The veteran actor Sir Michael Caine told Radio 4’s Today programme “You can’t vote for an actor because he’s black – and you can’t just say ‘I’m going to vote for him, he’s not very good, but he’s black, I’ll vote for him.’ You have got to give a good performance.”
The Daily Mail’s long-time entertainment journalist Baz Bamigboye said “The simple fact is that the Oscars must celebrate and honour the best. And I’m afraid, in my view, the movies this year with black actors and black film-makers aren’t of that high quality.”
Will Smith was nominated for a Golden Globe, although the Globe organisers, the HFPA, have thirty acting nominees, rather than twenty, and they also have a reputation for favouring big stars who will draw attention to their ceremony. While Idris Elba received nominations for both the Globes and the BAFTAs, although the British Academy does have a tendancy to support British talent. And while Creed and Straight Outta Compton did receive Oscar nominations, they were for the white actor Sylvester Stallone and the white screen-writers, respectively. But it could be argued that it is because Stallone and Compton’s writers found themselves to be in less competitive categories or simply to be more deserving this year.
But the most controversial of those speaking out against the boycott is the 69 year old British actress Charlotte Rampling who, this year, is celebrating her first Oscar nomination for 45 Years, having been snubbed by BAFTA. In an interview with the French Europe 1 radio station, Rampling said she saw the boycott as racism towards whites. “Why classify people?” she asked, suggesting “We living in countries where everyone is more or less accepted.” If people insisted on classifying everyone, she concluded, there would be “thousands of little minorities everywhere.” But after a backlash – including the TV personality Piers Morgan saying that she’d “lost her marbles” – she clarrified in a statement to America’s CBS network that her comments had been misinterpreted and she was saying only that every performance should be given equal opportunity for consideration.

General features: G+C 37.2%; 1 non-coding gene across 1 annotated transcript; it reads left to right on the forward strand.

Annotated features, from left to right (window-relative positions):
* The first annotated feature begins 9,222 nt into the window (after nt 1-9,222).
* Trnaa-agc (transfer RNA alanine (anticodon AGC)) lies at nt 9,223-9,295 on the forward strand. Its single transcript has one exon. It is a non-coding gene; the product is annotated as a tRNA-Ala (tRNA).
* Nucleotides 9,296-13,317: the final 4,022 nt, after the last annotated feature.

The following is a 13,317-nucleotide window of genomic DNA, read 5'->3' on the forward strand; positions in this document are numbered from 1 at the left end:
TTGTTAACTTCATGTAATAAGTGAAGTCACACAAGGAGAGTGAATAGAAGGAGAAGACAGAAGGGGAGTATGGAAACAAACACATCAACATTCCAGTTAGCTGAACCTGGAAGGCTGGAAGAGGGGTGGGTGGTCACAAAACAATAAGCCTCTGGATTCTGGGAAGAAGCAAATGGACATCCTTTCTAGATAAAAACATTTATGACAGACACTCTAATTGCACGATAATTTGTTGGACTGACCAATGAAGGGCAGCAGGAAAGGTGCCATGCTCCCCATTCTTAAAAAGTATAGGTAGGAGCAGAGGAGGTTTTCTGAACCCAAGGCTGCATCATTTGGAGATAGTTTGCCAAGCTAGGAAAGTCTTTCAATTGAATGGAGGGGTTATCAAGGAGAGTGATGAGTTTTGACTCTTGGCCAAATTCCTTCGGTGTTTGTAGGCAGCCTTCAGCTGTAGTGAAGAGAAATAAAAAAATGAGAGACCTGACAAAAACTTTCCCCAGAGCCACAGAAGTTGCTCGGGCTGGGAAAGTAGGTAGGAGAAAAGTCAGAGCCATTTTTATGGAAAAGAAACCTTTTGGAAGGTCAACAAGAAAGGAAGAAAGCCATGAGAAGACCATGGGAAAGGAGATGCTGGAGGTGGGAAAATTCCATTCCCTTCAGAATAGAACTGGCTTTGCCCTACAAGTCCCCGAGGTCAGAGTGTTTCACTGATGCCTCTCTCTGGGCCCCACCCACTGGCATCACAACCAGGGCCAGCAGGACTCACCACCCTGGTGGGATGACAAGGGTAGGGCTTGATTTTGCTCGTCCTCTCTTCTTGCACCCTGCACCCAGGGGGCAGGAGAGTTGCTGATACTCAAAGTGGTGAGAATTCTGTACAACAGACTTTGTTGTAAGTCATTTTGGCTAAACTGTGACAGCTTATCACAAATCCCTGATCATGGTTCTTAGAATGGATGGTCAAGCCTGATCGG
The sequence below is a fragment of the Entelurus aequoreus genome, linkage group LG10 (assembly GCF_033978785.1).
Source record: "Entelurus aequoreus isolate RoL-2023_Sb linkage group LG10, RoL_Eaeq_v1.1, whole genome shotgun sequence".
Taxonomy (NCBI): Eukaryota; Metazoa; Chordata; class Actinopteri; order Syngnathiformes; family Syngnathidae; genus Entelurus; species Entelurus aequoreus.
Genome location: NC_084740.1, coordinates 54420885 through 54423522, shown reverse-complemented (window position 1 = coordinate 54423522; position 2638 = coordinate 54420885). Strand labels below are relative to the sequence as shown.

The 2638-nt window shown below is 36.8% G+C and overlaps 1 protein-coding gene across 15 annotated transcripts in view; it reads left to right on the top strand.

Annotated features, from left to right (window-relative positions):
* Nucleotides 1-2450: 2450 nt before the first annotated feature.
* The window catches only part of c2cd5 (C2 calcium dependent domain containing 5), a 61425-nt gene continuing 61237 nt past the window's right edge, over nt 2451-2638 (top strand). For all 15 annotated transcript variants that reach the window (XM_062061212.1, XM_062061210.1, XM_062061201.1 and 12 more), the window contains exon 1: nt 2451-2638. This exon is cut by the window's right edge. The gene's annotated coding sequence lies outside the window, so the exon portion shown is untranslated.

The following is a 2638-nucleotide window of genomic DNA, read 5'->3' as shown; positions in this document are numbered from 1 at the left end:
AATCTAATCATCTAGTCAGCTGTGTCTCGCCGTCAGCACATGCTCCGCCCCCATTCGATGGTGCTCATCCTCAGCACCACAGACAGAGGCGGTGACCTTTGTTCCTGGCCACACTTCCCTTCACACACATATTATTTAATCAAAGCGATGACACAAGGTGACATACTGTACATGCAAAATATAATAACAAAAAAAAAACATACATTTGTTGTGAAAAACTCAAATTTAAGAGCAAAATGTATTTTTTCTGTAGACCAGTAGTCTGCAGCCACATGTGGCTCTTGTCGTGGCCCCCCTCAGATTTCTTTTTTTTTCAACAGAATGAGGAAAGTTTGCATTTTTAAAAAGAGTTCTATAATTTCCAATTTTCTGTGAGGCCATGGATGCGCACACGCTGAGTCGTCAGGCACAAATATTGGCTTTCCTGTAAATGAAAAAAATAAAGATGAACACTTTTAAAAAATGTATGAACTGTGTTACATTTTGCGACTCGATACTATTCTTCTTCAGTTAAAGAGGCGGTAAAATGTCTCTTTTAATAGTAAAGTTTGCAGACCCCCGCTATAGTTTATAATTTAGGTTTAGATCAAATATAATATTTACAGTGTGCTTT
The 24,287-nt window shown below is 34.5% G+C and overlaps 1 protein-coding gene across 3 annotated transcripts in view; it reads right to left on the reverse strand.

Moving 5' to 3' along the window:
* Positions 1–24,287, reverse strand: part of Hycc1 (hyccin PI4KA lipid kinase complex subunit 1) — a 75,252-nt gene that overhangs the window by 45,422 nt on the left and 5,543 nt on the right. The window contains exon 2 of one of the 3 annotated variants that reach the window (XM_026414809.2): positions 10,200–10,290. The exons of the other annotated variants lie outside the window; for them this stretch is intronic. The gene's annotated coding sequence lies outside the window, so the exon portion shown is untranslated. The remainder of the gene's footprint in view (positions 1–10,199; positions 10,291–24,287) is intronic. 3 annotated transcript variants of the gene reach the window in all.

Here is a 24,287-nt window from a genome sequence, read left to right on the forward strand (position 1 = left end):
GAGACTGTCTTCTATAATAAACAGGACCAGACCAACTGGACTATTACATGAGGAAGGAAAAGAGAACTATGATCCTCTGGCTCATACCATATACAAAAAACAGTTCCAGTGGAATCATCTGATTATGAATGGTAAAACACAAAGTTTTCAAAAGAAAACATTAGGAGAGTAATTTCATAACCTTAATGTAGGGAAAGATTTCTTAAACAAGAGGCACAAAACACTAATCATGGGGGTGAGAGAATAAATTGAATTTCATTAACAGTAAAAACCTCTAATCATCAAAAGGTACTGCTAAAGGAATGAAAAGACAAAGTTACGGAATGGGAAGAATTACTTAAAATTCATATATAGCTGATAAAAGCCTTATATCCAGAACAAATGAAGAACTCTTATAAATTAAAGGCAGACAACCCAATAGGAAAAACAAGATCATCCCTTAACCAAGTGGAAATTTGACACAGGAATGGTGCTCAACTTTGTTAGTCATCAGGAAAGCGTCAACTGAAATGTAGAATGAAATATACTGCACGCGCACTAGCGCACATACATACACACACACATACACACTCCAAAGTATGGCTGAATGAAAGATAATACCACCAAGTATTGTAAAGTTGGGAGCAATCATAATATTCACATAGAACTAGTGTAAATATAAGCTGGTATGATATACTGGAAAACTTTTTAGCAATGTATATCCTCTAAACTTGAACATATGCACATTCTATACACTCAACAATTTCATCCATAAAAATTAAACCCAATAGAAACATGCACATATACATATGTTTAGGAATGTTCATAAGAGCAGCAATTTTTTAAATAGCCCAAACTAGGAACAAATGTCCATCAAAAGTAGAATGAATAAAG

Coverage in the British press is a useful indicator of deeply engrained positions in the argument, as The Independent captioned a photograph of Rampling on its front page “Academy Awards race row: it’s white people who are the victims,” suggesting that she had claimed that white people were the victims of racism, rather than of any affirmative action that might follow. The Daily Express appears to take a contrary view, saying that Charlotte Rampling “launched a furious attack on black actors who demand special treatment in Hollywood.”
The Academy’s new voting restrictions won’t come into force until next year’s Oscars and the efforts to increase the number of women and minority ethnic members won’t be complete until 2020, so it will be some time before there’s any indication of whether this row will lead to a system that is fairer or artistically uneven in its efforts to appear fair.
Although it didn’t include Martin Luther King Junior’s most famous speech, last year’s Oscar-nominated Selma reminded many of the arguments of America’s civil rights movement. “I have a dream that my four little children will one day live in a nation where they will not be judged by the colour of their skin but by the content of their character,” he implored. If the Academy’s actions, under pressure from Dr King’s “children” results in more black actors being nominated than in the years before the current drought, will they have to ask themselves whether they were judged by the colour of their skin? Is Martin Luther King’s dream over?